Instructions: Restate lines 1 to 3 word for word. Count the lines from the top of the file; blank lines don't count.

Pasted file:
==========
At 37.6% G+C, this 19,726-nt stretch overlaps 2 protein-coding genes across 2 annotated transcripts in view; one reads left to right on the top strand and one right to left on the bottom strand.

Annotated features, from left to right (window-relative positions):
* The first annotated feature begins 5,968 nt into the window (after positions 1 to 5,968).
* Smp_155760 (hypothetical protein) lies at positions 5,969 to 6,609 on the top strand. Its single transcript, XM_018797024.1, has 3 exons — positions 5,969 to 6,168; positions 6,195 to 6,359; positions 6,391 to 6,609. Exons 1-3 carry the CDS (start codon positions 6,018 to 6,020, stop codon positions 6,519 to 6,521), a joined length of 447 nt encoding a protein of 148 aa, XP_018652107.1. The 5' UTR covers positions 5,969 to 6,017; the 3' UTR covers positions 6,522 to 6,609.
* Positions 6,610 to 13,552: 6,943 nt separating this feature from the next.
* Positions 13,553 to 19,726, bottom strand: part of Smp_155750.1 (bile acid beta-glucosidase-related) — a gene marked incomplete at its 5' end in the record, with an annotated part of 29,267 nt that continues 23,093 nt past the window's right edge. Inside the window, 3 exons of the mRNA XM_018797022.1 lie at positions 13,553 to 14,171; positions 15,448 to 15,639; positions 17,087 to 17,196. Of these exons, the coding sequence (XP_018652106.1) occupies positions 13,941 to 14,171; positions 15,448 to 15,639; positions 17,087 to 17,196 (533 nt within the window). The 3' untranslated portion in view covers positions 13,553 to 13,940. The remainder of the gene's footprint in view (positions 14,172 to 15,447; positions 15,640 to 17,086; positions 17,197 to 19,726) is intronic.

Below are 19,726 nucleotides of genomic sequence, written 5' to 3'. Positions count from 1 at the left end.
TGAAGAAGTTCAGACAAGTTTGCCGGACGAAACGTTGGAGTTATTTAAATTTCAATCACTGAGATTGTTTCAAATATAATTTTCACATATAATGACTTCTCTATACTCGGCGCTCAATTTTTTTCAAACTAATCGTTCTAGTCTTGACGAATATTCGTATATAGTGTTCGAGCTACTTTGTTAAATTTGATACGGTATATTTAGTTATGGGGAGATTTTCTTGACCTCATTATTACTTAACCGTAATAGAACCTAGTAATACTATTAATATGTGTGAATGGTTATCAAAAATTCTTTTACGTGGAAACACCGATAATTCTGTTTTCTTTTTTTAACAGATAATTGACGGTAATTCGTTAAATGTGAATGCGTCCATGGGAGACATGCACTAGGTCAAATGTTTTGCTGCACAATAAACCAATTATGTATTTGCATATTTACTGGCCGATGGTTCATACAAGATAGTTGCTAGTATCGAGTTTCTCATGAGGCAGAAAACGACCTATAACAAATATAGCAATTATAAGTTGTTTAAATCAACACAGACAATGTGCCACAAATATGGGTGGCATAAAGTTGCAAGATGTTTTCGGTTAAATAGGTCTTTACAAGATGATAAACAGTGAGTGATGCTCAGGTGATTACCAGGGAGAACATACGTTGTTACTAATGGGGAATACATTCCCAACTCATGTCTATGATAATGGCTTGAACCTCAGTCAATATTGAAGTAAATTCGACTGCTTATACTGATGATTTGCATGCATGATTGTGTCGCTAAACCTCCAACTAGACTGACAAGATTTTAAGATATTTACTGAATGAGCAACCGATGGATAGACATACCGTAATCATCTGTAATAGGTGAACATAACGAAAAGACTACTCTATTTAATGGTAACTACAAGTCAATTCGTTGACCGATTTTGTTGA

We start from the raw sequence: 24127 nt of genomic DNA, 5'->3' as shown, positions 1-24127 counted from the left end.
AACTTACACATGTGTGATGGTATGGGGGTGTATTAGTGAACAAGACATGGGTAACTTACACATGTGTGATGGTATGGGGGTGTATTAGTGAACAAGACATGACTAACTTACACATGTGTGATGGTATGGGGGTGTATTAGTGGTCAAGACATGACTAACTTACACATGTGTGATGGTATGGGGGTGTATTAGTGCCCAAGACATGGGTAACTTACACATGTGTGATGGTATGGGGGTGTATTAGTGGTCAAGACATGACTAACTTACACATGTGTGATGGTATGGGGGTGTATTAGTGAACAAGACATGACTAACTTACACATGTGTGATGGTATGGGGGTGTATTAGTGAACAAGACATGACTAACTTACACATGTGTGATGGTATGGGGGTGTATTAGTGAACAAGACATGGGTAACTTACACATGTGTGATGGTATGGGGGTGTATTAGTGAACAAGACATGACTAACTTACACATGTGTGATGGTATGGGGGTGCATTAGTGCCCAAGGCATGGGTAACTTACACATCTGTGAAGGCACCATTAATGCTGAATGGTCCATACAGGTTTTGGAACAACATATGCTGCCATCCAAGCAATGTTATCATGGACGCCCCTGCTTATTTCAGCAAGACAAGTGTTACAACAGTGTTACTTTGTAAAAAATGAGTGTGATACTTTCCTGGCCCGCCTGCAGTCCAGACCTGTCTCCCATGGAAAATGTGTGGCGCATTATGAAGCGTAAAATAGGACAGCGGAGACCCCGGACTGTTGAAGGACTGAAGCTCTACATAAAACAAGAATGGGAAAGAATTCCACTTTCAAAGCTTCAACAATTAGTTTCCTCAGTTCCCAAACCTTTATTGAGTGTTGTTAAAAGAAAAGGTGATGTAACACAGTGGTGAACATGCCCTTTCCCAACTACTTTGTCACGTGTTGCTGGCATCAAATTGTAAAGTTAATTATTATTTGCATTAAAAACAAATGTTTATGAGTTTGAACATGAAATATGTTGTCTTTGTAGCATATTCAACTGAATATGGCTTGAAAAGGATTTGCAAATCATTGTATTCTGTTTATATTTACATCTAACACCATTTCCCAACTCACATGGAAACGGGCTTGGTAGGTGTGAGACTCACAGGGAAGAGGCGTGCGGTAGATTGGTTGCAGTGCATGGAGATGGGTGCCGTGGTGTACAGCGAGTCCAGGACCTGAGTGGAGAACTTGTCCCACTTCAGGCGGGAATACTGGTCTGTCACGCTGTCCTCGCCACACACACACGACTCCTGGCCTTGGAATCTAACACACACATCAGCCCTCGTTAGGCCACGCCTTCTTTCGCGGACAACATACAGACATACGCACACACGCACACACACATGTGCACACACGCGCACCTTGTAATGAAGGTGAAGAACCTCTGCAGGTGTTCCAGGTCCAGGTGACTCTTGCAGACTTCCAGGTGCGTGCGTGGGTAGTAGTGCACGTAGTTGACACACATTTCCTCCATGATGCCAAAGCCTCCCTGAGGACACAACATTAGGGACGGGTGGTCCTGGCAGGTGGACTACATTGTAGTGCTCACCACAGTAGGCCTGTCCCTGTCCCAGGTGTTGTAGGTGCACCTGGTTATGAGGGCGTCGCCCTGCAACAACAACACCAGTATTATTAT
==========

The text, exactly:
At 37.6% G+C, this 19,726-nt stretch overlaps 2 protein-coding genes across 2 annotated transcripts in view; one reads left to right on the top strand and one right to left on the bottom strand.

Annotated features, from left to right (window-relative positions):
* The first annotated feature begins 5,968 nt into the window (after positions 1 to 5,968).